Sometimes you need to study history—or even forensics—to understand that company you’re eyeing
If your company is interested in acquiring another company (or already in the process of integrating it), pay attention: What you see, on the IT side, may not be representative of the actual situation—or cost.
What may appear stable may be anything but. What seems to be under control might actually be a runaway train. What seems secure may not be.
The answers are rarely on the surface. You need to dig, and know where to look, to find them.
In this article, we’re going to review a few of the “hidden pitfalls” that acquirers face, from an IT perspective, when they’re considering other companies to buy. All of the stories in this article are true, but we’ve been careful to anonymize them; consider it a “highlight reel” of many of our engagements, in which we’ve helped acquirers, and their due-diligence (or post-merger integration) teams, to avoid problems (best-case scenario) or discover and remediate issues (not exactly the best case).
What are the “in-flight programs”?
This is the key question to ask if you’re eyeing an acquisition target. You want to establish a financial baseline for in-flight IT programs—and then see if there are any issues that might deviate from that baseline, and thus cause problems for your due-diligence team.
We’ve seen acquired companies, for example, that have in-flight programs to install a new software platform company-wide. If you see something like that, start asking tough questions, and don’t stop until you get answers:
- What’s the history of this project?
- What was its original projected cost?
- How much has been spent on it so far?
- How far along, percentage-wise, is it?
- How much more must be spent?
- What is the defined future state? Has that remained stable during the project, or has it changed? And if so, how?
- Who is involved? Who’s in charge? How long have they had that responsibility? (And what, perhaps, ever happened to the person who held that role before them?)
- Is there accountability around this project? How is that scoped and charted?
All of the info you get, from the above queries, should go straight back to your mergers-and-acquisitions (M&A) team.
Sometimes the answers you get (only after really prodding) can be eye-opening—and painful:
- We’ve seen systems scoped for around $5 million that had bloated to more than $45 million—when they were barely more than halfway complete
- We’ve seen delays on the order of years.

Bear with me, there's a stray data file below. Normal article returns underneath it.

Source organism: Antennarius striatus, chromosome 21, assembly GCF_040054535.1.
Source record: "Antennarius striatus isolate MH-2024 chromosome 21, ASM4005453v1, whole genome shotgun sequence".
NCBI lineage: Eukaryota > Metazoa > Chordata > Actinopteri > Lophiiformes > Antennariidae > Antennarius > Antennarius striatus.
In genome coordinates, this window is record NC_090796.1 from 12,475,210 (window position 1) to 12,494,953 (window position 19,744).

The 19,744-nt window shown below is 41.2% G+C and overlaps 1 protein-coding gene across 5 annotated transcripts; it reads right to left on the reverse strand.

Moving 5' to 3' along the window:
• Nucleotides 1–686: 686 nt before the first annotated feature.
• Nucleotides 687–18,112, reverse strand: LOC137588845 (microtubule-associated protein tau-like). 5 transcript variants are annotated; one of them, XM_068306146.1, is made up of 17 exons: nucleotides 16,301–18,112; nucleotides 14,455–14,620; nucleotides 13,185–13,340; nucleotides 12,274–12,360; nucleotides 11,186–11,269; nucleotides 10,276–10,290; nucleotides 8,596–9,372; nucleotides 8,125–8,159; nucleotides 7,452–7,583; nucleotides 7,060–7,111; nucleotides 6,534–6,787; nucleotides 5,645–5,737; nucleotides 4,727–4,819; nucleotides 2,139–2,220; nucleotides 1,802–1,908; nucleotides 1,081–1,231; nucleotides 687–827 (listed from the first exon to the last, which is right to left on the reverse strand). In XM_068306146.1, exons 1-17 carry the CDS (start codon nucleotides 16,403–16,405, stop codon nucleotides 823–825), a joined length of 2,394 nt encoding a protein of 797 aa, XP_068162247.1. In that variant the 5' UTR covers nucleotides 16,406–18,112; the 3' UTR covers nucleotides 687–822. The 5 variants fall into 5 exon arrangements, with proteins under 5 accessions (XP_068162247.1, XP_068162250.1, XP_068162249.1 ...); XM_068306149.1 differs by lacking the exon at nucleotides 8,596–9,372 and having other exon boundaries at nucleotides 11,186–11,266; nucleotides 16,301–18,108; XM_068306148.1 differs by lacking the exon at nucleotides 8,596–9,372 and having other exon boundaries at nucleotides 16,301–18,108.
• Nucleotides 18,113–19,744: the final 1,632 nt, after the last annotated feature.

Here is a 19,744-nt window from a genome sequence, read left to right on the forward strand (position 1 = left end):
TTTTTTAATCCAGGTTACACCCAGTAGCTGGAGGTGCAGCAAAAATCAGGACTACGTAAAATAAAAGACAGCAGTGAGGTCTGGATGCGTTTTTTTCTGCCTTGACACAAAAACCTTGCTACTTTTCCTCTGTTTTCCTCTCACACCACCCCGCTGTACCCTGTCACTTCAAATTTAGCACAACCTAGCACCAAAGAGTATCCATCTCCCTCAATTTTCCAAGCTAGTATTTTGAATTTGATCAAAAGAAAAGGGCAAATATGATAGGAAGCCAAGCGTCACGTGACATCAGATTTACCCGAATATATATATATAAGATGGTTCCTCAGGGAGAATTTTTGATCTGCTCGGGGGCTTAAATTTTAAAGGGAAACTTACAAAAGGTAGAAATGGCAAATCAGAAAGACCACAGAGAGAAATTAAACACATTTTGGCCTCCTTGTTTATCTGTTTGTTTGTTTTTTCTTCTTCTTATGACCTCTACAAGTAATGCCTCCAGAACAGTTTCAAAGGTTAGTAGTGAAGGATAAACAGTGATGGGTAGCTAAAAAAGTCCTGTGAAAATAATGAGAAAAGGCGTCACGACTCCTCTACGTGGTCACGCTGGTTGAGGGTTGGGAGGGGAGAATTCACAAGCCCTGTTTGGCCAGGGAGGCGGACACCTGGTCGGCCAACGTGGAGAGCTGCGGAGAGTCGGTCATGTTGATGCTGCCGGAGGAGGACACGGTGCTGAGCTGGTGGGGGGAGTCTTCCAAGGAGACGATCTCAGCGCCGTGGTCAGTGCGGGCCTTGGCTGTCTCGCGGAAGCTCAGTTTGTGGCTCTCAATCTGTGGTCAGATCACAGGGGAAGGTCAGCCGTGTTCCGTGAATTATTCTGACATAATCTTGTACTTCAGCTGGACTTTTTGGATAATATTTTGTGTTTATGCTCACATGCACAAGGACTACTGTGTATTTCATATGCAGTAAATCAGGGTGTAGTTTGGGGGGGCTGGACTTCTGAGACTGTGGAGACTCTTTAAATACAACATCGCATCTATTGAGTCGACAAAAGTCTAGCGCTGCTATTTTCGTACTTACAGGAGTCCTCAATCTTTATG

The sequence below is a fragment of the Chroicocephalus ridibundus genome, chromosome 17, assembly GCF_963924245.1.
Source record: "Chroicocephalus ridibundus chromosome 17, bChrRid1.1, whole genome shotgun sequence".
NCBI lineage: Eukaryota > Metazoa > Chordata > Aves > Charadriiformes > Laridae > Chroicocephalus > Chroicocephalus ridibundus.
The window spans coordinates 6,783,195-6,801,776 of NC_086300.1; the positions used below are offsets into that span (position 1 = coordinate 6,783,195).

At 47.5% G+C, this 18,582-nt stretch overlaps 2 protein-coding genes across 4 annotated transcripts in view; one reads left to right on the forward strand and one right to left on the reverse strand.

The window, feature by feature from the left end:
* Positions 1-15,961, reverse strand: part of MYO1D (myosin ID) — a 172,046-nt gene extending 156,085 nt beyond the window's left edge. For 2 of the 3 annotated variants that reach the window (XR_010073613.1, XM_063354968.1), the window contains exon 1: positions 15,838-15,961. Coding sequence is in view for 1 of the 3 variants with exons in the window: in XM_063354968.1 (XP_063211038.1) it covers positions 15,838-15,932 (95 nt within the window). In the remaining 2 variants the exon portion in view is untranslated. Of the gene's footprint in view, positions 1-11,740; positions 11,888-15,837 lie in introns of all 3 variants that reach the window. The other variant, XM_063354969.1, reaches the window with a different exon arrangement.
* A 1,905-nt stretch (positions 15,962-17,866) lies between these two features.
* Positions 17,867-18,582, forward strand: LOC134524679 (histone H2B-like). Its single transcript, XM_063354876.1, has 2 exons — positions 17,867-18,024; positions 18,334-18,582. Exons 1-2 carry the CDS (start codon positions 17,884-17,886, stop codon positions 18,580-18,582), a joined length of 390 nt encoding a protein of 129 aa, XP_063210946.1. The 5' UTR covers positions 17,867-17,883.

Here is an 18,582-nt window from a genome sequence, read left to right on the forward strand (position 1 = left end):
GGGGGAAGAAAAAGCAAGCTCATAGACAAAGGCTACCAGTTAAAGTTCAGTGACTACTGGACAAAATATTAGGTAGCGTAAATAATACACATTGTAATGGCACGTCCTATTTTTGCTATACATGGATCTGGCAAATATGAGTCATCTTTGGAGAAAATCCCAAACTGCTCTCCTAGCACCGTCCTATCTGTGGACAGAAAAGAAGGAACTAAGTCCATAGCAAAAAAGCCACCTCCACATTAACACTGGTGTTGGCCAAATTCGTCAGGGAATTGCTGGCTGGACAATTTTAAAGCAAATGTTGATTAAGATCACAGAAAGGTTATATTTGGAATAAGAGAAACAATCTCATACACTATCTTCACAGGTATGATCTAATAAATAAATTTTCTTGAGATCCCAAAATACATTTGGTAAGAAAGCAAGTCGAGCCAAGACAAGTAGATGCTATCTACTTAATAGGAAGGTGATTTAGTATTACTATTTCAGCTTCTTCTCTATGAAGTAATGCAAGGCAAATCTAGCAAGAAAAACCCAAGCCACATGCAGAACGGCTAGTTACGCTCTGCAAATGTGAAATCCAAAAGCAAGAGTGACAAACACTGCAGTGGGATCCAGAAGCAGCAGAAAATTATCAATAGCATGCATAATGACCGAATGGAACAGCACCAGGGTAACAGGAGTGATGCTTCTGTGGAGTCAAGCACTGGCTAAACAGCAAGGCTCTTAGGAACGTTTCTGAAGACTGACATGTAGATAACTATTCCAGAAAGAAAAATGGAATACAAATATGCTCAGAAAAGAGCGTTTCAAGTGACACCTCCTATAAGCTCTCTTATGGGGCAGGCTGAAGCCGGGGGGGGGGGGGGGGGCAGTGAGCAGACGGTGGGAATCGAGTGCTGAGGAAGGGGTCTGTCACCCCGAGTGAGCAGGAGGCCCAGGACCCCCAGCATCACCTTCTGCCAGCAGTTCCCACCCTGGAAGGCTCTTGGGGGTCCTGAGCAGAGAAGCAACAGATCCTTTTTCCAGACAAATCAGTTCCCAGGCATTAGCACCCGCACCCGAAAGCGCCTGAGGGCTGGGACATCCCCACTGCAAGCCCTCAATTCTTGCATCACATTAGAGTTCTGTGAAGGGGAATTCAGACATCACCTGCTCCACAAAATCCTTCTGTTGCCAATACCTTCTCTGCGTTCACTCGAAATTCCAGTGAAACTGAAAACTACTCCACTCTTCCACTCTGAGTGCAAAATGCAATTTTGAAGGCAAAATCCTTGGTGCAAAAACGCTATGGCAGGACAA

- We’ve seen change-orders that have gone un-documented, adding to the complexity
A cultural issue
Don’t assume that the sponsor within the to-be-acquired company is your best source of information. Sometimes they’ll get in over their heads. We’ve seen companies that suffer from a well-intentioned “culture of forgiveness,” which translates to “try it now, try and fix it later.”
Example: What is the intended scope of that software implementation? If it’s, say, an ERP system, does the project sponsor fully understand every single business process it must support? A single lapse right there can grow into an un-containable problem.
Similarly, opportunistic vendors can exacerbate issues like these. They may seem very accommodating (“Sure, we’ll customize that process specifically for Mary!”), but that just amounts to higher costs. We’ve seen companies that have approved apparently-small change orders—but they keep rolling in, with no end in sight. That’s a sign of a vendor who’s looking out for their own interests more than their client’s.
Proven practice, potential pitfalls
There’s a reason that commercial-off-the-shelf or COTS software is generally stable and reliable: It’s been tested and debugged across countless clients and installations. It can thus be a safe way to proceed.
Contrast that to the “let’s customize everything” route. It’s not only more expensive; it’s more risky. It lacks the quality-assurance and testing that comes with COTS.
Of course, we’ve seen this, too many times to count. Worse, we’ve seen instances in which companies have customized their software packages—and yet failed to document what they do. So when “Mary” leaves the company, there’s no way of knowing how she worked. And the person who joins after “Mary” will need to have his or her software effectively re-baselined just so they can go to work.
There’s a reason that best practices exist. You don’t want to invest heavily in a software package that’s approaching the end of its support life: that can have serious security implications. Similarly, you don’t want to run such a compromised system on the same network with other mission-critical systems or databases—yet, unfortunately, we’ve seen this happen, too.
Forensics for fixing
When we help an acquirer—either before or after the purchase—to clean up the situation at an acquired company, the work can be daunting. To stop the bleeding, we’ll often “draw a line in the sand” for software vendors: “As of today, no invoices for changes that haven’t gone through proper change-control channels will be paid.” That gets their attention quickly.
Similarly, we’ll often bring in a strong program manager with business-analysis and SDLC (software development lifecycle) skills to “pick apart” a messy “Franken-app,” tracing down the exact people and processes involved, module-by-module (and if necessary, line-by-line of code) in order to find, and fix, the problems. As you can guess, this kind of work is expensive.
That’s why it’s best to avoid it in the first place. If you’re looking at a ripe acquisition target, you need the right people to scope the business, its IT needs, and, vitally, its in-flight projects.
Fortunately, at Ensunet, we do this kind of work all the time, having supported more than $11 billion in acquisition activity and post-merger integration. Let us help you with that pending challenge: Contact us to learn more today.